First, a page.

Recall that real bills provide credits to move urgently demanded consumer goods from the producers to the retail outlets. We don’t need banks for that. In any event, short term commercial credits arise not through lending but through clearing. As the supply of consumer goods emerge in production, purchasing media to finance its movement to the consumer emerge simultaneously through the process of clearing. No lending is involved. Coin, credit, circulation, clearing – the four C’s – are central ideas that economics has ignored. We are going to revive them here in preparation to pave the way to a new gold coin standard. Continue reading

Economic Aspects of the Pension Problem – Part 2

Appears Sixty Years Later

Part Two: Productivity Theory of Interest Revisited

Antal E. Fekete

In Part One I discussed the clear and present danger to pension rights: deflation as manifested by the interest rates structure that has been falling for thirty years, while most observers think that the real danger is inflation. In this second part I carry out a deeper analysis of the pension problem, looking at the marginal productivity of labor and capital and its relevance to the theory of interest.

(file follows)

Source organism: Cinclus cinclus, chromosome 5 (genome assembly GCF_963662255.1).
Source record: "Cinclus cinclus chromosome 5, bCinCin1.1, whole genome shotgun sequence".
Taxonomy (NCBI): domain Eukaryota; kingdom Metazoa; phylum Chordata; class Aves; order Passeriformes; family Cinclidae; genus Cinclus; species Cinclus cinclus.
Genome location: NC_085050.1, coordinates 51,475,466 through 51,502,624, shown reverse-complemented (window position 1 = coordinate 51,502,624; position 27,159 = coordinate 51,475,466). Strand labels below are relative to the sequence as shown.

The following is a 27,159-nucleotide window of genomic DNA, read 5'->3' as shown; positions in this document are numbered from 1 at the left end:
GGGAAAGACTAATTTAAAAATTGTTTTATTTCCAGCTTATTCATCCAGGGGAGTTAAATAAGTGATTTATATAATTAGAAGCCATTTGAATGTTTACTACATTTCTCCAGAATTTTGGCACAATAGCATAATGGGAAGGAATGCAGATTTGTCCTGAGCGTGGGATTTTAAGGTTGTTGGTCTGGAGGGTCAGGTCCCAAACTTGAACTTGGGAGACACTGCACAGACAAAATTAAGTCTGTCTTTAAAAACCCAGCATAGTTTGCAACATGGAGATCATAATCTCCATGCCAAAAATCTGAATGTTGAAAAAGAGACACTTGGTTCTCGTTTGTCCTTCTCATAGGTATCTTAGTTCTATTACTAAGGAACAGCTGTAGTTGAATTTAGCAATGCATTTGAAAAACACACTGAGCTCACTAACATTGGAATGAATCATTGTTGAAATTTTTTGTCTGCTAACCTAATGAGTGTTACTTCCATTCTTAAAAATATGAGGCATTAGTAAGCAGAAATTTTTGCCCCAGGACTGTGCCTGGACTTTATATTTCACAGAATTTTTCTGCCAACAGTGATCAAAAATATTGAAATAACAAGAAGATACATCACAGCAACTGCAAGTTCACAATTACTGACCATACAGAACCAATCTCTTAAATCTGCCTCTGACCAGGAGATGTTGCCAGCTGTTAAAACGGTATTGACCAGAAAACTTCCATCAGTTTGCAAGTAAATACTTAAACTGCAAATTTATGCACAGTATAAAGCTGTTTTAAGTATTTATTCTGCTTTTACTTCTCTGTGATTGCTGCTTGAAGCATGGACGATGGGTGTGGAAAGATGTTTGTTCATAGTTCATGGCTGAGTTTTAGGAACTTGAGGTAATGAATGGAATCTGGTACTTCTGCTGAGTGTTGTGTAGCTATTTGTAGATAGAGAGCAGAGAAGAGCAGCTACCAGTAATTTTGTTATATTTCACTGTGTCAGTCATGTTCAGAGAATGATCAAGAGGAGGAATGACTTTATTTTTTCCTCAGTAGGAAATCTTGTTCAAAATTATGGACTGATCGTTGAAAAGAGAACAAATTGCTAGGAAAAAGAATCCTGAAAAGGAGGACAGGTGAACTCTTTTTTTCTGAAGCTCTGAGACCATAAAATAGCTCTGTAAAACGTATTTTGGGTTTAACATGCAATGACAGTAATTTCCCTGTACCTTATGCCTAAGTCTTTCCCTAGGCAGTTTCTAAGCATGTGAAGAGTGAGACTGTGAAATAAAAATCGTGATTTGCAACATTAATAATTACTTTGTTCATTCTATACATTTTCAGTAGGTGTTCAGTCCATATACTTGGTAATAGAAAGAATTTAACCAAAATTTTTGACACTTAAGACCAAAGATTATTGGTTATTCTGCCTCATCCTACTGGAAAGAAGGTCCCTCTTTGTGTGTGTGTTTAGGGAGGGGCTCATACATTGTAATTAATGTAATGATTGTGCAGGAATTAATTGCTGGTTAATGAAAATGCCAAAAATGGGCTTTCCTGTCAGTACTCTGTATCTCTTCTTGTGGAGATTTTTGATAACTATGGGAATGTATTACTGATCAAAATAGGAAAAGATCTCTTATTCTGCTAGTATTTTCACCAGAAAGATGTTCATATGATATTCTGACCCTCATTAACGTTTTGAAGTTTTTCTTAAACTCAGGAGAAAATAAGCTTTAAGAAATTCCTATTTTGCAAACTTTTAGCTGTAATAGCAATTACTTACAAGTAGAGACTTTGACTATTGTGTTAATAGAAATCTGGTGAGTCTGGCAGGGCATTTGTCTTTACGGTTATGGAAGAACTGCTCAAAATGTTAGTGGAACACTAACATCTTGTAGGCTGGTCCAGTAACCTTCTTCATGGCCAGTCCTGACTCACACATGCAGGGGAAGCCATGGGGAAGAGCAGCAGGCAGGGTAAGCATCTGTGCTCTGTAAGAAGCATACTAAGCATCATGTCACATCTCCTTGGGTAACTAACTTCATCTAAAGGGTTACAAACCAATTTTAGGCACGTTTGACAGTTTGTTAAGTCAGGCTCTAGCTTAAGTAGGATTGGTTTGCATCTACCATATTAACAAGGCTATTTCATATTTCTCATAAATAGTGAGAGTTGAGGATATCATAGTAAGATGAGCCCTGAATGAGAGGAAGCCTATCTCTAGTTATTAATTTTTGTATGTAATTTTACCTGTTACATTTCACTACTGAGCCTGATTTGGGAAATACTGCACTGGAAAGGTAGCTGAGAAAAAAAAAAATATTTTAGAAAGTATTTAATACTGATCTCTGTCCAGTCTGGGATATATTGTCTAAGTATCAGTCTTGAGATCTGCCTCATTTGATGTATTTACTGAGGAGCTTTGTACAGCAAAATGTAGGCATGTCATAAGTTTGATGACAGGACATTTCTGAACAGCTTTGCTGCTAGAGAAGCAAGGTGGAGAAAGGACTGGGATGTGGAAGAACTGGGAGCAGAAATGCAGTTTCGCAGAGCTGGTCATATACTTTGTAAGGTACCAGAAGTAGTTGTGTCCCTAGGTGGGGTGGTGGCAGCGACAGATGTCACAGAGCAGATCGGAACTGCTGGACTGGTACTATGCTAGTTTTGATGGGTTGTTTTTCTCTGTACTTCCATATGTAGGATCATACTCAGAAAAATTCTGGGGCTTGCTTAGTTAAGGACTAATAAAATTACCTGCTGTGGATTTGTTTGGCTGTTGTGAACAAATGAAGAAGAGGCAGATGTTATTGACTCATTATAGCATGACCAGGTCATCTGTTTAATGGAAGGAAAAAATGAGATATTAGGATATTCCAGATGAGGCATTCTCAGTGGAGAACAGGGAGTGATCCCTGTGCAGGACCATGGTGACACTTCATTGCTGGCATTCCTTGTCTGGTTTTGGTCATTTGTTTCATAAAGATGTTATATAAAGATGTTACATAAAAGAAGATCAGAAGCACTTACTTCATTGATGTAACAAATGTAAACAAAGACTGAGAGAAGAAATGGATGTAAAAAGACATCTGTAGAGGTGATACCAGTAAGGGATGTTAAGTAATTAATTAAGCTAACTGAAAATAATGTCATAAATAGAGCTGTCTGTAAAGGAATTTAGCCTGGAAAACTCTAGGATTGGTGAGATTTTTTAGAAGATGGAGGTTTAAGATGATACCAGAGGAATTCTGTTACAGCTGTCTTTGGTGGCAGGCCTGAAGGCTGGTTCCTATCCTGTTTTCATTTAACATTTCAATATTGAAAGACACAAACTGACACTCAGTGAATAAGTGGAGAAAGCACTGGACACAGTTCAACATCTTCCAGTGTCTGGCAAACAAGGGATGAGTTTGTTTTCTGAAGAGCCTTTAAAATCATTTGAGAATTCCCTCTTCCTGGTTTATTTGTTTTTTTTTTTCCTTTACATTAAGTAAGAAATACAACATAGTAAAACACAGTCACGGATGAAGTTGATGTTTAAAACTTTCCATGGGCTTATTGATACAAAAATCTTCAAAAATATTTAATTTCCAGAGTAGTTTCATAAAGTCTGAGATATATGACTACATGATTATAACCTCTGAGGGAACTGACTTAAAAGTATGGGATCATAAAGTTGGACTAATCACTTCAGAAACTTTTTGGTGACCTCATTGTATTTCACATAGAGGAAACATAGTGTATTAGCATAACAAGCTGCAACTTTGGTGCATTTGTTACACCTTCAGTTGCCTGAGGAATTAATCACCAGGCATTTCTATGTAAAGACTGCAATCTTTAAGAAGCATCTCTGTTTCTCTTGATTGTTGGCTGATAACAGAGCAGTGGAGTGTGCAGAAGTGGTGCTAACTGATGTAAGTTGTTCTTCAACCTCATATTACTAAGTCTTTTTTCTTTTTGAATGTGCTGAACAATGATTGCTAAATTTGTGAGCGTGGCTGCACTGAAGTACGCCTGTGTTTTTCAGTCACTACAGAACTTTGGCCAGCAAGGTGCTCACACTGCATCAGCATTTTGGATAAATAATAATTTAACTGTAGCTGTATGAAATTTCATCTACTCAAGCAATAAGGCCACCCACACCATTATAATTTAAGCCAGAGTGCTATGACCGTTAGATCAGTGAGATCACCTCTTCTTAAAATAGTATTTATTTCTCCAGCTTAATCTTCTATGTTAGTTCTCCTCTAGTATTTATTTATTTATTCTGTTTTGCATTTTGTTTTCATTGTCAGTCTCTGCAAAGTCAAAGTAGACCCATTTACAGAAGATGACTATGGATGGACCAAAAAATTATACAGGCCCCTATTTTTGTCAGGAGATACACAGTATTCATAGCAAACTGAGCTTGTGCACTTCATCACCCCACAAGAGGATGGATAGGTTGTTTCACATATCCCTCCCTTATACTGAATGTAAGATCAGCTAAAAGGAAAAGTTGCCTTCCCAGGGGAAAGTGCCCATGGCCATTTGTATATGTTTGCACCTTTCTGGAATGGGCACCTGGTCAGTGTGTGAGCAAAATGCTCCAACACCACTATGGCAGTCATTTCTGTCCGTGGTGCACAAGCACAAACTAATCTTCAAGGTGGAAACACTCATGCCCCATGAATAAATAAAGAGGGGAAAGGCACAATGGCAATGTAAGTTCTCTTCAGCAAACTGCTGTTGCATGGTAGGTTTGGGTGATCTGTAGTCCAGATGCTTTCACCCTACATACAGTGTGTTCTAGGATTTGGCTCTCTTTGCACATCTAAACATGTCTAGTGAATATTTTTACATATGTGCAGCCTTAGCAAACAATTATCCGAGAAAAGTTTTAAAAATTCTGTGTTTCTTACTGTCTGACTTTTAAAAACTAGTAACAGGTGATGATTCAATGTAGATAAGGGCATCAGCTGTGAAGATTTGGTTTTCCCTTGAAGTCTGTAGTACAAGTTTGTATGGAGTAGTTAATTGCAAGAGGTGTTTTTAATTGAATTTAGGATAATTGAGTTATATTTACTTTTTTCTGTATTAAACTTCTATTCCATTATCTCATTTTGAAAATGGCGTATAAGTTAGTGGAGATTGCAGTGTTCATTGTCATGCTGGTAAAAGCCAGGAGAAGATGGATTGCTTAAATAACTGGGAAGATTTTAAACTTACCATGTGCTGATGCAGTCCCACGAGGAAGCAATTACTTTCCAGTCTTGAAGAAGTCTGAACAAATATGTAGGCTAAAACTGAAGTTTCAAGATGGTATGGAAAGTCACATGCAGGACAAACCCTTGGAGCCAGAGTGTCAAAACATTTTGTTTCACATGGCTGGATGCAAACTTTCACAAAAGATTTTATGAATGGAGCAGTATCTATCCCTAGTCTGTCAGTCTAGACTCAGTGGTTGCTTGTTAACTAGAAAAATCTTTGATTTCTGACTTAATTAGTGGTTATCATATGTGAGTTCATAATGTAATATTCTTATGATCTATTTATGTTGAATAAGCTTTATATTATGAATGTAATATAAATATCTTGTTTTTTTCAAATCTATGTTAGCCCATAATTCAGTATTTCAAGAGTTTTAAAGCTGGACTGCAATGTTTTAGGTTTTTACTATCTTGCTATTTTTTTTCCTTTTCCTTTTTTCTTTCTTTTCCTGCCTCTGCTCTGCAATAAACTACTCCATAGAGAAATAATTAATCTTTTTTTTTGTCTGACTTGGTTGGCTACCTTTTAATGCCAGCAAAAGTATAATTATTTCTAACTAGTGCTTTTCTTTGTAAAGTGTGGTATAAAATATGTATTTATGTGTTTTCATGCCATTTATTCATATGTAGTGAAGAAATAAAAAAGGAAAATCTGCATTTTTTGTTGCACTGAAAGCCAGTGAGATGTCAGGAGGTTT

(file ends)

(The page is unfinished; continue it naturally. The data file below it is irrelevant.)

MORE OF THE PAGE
Courtesy of Professor Fekete @ Professor Fekete.com:

Higher marginal productivity: boon or bane?

There is a lot of loose talk about productivity. Paul Krugman is expecting miracles to start happening after an increase in a mythical productivity, provided that government spending is increased to the level matching or exceeding that during World War II.

However, as Mises pointed out, productivity is a vacuous concept unless its meaning is fixed, such as that of marginal productivity of labor. Then, and only then, can one state the pension problem. According to Mises, the only means to increase permanently the wages and benefits payable to workers is to increase the per capita quota of capital invested in the methods of production, thereby raising the marginal productivity of labor. (See References, Planning for Freedom, p 6.) This is certainly true so far as it goes. It is also true that, if we project this observation to the world at large, then we can conclude that in order to have a progressive world economy and receding poverty, global capital accumulation must accelerate relative to increase in population. The greater the quantity and the better the quality of tools, the greater will be the output of the marginal worker, that is, the greater will be the marginal productivity of labor.